You don't have to be able to hold a pencil or a paintbrush to be a brilliant artist.
And Paul Smith, a man born with severe spastic cerebral palsy, proves just that. He couldn't dress, feed or bathe himself, but he discovered a way to express his passion for art through rather unconventional means: the typewriter located in his childhood bedroom. He taught himself how to use 10 symbol keys at the top as his tools for creating hundreds of portraits and landscapes that are nothing shy of incredible.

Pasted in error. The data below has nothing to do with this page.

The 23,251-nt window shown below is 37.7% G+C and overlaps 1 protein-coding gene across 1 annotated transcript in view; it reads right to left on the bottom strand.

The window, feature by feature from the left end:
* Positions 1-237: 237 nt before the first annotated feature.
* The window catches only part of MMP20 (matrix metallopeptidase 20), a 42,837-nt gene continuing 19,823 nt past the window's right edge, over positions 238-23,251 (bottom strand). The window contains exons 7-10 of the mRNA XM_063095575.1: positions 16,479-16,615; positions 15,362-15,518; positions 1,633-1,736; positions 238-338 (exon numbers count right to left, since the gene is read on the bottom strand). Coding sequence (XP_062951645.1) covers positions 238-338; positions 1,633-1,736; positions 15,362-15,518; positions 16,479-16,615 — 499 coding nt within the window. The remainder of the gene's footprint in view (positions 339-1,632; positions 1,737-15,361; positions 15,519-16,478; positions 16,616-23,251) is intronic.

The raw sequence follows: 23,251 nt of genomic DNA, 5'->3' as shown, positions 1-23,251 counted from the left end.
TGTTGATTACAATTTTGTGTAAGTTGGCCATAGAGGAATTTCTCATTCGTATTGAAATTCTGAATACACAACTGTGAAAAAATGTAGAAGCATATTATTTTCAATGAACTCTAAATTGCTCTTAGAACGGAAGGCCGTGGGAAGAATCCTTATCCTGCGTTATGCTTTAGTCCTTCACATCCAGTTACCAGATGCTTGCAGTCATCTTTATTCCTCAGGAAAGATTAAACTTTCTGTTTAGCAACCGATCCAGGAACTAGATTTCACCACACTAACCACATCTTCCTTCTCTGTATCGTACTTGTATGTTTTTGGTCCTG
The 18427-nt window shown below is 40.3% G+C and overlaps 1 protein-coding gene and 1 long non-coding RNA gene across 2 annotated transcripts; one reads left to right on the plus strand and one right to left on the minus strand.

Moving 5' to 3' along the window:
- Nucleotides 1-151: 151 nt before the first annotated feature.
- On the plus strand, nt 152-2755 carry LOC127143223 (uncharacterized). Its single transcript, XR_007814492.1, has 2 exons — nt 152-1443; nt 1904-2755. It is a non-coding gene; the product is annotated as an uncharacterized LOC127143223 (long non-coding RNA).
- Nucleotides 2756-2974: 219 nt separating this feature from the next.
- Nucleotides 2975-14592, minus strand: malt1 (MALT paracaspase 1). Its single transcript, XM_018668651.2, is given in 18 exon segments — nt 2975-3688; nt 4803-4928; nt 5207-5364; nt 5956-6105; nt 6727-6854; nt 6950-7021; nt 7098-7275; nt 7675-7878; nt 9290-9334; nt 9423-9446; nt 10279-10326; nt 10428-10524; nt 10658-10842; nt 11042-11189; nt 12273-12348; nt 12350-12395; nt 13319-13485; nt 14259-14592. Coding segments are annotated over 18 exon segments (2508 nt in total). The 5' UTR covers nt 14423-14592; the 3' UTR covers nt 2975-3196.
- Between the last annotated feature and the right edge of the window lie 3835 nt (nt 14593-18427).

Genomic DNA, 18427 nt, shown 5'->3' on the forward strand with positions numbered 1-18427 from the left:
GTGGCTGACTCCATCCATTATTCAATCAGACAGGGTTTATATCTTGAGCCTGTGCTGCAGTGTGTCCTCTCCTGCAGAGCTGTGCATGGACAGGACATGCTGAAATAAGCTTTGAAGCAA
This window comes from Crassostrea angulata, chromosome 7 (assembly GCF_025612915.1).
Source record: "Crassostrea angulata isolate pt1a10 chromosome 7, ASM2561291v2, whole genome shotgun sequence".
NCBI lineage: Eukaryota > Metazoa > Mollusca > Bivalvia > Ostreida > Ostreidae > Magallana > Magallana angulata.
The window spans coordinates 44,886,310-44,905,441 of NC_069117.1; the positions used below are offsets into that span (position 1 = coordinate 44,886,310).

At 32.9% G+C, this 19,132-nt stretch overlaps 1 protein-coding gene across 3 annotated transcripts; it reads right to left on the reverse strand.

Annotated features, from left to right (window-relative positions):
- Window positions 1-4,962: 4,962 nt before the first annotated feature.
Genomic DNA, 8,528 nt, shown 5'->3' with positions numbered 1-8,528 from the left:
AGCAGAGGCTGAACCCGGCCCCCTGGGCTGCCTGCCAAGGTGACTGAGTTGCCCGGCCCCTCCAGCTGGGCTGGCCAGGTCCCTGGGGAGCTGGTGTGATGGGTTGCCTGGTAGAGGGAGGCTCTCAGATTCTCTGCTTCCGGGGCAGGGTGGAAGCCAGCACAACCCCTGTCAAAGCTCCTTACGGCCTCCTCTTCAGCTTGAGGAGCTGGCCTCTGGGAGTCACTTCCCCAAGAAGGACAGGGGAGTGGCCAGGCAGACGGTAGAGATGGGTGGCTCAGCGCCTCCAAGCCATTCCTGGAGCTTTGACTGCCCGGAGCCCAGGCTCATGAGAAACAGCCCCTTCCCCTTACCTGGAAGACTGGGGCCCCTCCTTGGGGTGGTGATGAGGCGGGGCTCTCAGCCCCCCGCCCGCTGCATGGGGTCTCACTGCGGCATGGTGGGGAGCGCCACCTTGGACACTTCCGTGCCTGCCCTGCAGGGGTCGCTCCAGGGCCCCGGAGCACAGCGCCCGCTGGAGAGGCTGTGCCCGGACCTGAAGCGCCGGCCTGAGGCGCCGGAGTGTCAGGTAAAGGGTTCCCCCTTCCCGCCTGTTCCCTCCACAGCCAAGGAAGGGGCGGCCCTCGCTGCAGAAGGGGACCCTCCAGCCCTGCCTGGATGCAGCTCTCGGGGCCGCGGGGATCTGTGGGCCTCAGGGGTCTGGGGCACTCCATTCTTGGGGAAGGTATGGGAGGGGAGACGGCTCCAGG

Last year, 22-time Emmy award-winning reporter John Stofflet posted this news video he created for KING-TV in 2004, featuring Smith and his artistic talents.
"Paul's movements are severely limited, his determination, endless," Stofflet says in the video.
Smith moved to the Rose Haven Nursing Center in Oregon in 1967 and spent the following 40 years there creating his masterpieces, reported TechTimes.com. He died in 2007 at the age of 85, but his work remains posted in the hallways of his old home with the people he considered his family for the latter half of his life.
Watch the video above to see Smith's incredible typewriter creations.